Resolving a Divorce through Mediation

Because the negative aspects of divorce are so dramatized and publicized by the media, many divorcing couples are beginning to look towards more “non-traditional” methods of resolving their cases, hoping to sidestep the potential headaches of a courtroom showdown.

One popular alternative to legal action is mediation. Mediation means working through disagreements and conflicts in a non-confrontational, mutually open fashion, with the help of a neutral third party called, creatively, a mediator. Mediators can be just about anyone, with just about any background. Pastors, psychiatrists, therapists, lawyers – all these people can be mediators, though with vastly different approaches to the mediation process.

Regardless of the specific mediation approach you choose, there are several tempting reasons to consider pursuing mediation rather than conflict during your divorce.

First, the very nature of mediation usually makes it much more pleasant than fighting in the courtroom. The focus of a mediation session will be on compromise and mutual agreement rather than an adversarial contest. This results in calmer tempers, fewer shouting matches, and often a quicker end to the process.

Second, by choosing mediation, a couple retains much more control over the process than if they were to go to court. In a legal setting, timetables and schedules are heavily influenced, if not entirely in the hands of, lawyers and judges. With mediation, however, the proceedings move as quickly or as slowly as the couple wants or is able to handle.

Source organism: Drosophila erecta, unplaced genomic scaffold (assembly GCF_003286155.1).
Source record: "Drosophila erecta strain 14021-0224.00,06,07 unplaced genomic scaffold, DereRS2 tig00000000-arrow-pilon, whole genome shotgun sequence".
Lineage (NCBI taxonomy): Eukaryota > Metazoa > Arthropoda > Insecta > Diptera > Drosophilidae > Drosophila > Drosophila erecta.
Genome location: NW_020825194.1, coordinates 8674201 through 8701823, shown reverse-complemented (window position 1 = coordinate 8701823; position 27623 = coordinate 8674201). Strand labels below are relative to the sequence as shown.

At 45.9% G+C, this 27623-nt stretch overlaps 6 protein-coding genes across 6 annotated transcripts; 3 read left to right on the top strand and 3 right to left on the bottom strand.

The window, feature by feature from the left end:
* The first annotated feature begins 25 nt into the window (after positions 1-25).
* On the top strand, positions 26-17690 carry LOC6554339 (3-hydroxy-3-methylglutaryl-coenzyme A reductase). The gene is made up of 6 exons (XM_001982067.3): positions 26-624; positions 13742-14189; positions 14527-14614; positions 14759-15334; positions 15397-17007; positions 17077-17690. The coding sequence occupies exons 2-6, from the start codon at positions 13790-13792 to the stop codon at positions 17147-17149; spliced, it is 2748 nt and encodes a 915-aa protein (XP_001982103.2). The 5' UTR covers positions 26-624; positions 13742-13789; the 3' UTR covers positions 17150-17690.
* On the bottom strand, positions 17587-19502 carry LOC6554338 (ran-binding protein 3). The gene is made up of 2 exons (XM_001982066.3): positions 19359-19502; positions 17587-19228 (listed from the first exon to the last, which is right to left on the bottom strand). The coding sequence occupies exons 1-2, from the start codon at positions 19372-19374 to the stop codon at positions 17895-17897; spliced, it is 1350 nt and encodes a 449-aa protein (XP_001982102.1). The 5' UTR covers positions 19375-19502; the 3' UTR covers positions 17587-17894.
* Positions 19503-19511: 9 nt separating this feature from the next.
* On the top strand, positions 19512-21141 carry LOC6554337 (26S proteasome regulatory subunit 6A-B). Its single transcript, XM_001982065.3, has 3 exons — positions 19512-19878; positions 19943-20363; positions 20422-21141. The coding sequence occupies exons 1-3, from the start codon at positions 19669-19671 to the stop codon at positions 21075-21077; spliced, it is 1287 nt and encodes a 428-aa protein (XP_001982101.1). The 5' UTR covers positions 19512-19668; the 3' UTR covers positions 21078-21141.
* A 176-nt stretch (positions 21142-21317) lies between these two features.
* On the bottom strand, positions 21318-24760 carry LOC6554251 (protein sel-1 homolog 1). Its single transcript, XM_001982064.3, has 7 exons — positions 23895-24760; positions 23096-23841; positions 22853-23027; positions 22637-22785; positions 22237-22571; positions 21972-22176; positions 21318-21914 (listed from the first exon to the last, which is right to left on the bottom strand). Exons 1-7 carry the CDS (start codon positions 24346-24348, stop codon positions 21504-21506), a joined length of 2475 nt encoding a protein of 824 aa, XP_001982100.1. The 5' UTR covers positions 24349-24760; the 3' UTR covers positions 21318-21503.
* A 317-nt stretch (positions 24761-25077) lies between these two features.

Third, mediation is usually much cheaper than hiring an attorney. It also helps that a couple shares the cost of hiring a mediator, rather than shelling out for separate lawyers. If you are worried about the effect that a divorce will have on your pocketbook, mediation may simply be the most practical option to try.

Finally, it is worth mentioning that, though mediation and legal action are very different, they are not mutually exclusive. A couple who fails to reach a consensus through mediation can still decide to go to court. In other words, there is not much to lose by choosing mediation, and potentially much to gain.

If you would like to learn more about the mediation process, contact the San Diego family lawyers at Fischer & Van Thiel by calling 760-722-7646 or visiting www.divorcelawyerssandiego.com today.

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San Diego Family Law Blog

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